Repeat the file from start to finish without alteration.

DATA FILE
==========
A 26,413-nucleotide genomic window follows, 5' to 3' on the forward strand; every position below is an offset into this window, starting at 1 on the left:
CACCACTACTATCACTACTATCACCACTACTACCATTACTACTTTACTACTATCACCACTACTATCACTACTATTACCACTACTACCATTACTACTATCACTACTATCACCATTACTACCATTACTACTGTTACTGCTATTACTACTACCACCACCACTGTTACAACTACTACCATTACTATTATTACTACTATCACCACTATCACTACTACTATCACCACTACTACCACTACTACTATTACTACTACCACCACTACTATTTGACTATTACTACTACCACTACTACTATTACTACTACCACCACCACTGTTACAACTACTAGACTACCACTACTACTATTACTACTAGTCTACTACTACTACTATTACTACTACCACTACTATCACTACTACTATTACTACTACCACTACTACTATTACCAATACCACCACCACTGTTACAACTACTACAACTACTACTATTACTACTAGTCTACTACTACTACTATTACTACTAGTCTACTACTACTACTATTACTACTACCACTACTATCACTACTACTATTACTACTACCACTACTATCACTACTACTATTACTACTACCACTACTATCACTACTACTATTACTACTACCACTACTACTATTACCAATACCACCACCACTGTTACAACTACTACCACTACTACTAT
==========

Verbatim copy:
A 26,413-nucleotide genomic window follows, 5' to 3' on the forward strand; every position below is an offset into this window, starting at 1 on the left:
CACCACTACTATCACTACTATCACCACTACTACCATTACTACTTTACTACTATCACCACTACTATCACTACTATTACCACTACTACCATTACTACTATCACTACTATCACCATTACTACCATTACTACTGTTACTGCTATTACTACTACCACCACCACTGTTACAACTACTACCATTACTATTATTACTACTATCACCACTATCACTACTACTATCACCACTACTACCACTACTACTATTACTACTACCACCACTACTATTTGACTATTACTACTACCACTACTACTATTACTACTACCACCACCACTGTTACAACTACTAGACTACCACTACTACTATTACTACTAGTCTACTACTACTACTATTACTACTACCACTACTATCACTACTACTATTACTACTACCACTACTACTATTACCAATACCACCACCACTGTTACAACTACTACAACTACTACTATTACTACTAGTCTACTACTACTACTATTACTACTAGTCTACTACTACTACTATTACTACTACCACTACTATCACTACTACTATTACTACTACCACTACTATCACTACTACTATTACTACTACCACTACTATCACTACTACTATTACTACTACCACTACTACTATTACCAATACCACCACCACTGTTACAACTACTACCACTACTACTAT